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agricultural economics

by   -   November 16, 2007

Figuratively speaking, a robot is a machine with a brain. They don’t really have brains, of course; they have processors and programs, which would be depicted on some low-detail flowchart as lying between sensors and actuators. But, for many purposes, processors and programs are as good as a brain, in some cases even better. If you can accurately describe, at the level of detail a computer requires, what a brain would be doing in some particular circumstance, what factors it would be taking into account and what decisions it would be making, there’s a good chance you could craft a program that would serve just as well. Load this program into the processor of an appropriately designed machine, and you have a machine capable of handling the job.

 

Granted that it’s far easier to create such a program for a machine intended to vend beverage cans than for one intended to plant, tend, and harvest a mixture of crops in an uncontrolled, nonuniform environment. The latter is harder, but not impossible, nor even so far beyond some other tasks to which computers have already been put, such as handling a complex mix of financial transactions or handling the control surfaces of an otherwise unstable aircraft.

 

Plants have numerous characteristics which, if not already known, are at least measurable. Soils likewise can be measured and typed. Weather is the most unpredictable factor, but even weather is regular enough to be categorized as a climate, and statistical approaches allow decisions to be made in the face of unknowables, which on average work out well enough. It’s a complex context, but not unmanageably so.

 

Thankfully, it isn’t necessary that any such system perform perfectly. It’s only necessary, as an initial condition, that it either perform on par with conventional practice while costing less, or outperform conventional practice while costing about the same.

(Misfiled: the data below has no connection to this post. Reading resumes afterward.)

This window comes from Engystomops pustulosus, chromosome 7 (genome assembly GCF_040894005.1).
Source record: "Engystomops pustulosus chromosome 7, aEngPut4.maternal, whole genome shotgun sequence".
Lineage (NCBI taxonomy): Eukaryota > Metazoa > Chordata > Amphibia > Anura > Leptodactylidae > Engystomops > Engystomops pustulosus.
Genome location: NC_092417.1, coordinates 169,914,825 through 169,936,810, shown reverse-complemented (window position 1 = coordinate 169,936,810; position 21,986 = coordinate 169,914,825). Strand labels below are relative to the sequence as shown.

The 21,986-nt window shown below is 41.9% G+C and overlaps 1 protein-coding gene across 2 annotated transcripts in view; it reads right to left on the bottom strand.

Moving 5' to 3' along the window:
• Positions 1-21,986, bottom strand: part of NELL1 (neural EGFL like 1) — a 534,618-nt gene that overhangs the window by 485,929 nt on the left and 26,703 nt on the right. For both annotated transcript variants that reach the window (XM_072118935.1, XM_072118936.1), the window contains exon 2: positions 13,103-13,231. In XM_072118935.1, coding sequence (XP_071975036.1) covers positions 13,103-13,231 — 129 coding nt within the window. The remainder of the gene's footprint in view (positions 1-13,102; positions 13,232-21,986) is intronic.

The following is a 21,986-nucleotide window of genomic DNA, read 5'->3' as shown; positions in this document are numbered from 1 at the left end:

This becomes easier with each passing year, as the cost of diesel fuel and other petroleum-based agricultural inputs steadily rises, and as the power of computing equipment and the sophistication of programming tools improve.

 

The rising cost of petroleum works against conventional practice and for a dramatically different approach utilizing robotics because conventional practice is utterly dependent upon huge amounts of fuel, fertilizer, and pesticides, whereas robotics can make possible an alternative approach without those dependencies.

 

The alternative approach itself is as old as gardening. Robotics can make this approach a contender by duplicating the knowledge, skills, and hands of the gardener many times over, making it applicable to land areas measured in hundreds or thousands of acres instead of square feet. That’s where the distinction between a robot and other types of machines comes in. A robot is a machine with a brain of its own. Robots can operate autonomously, meaning there doesn’t have to be a human operator present and you don’t need as many human operators as you have machines.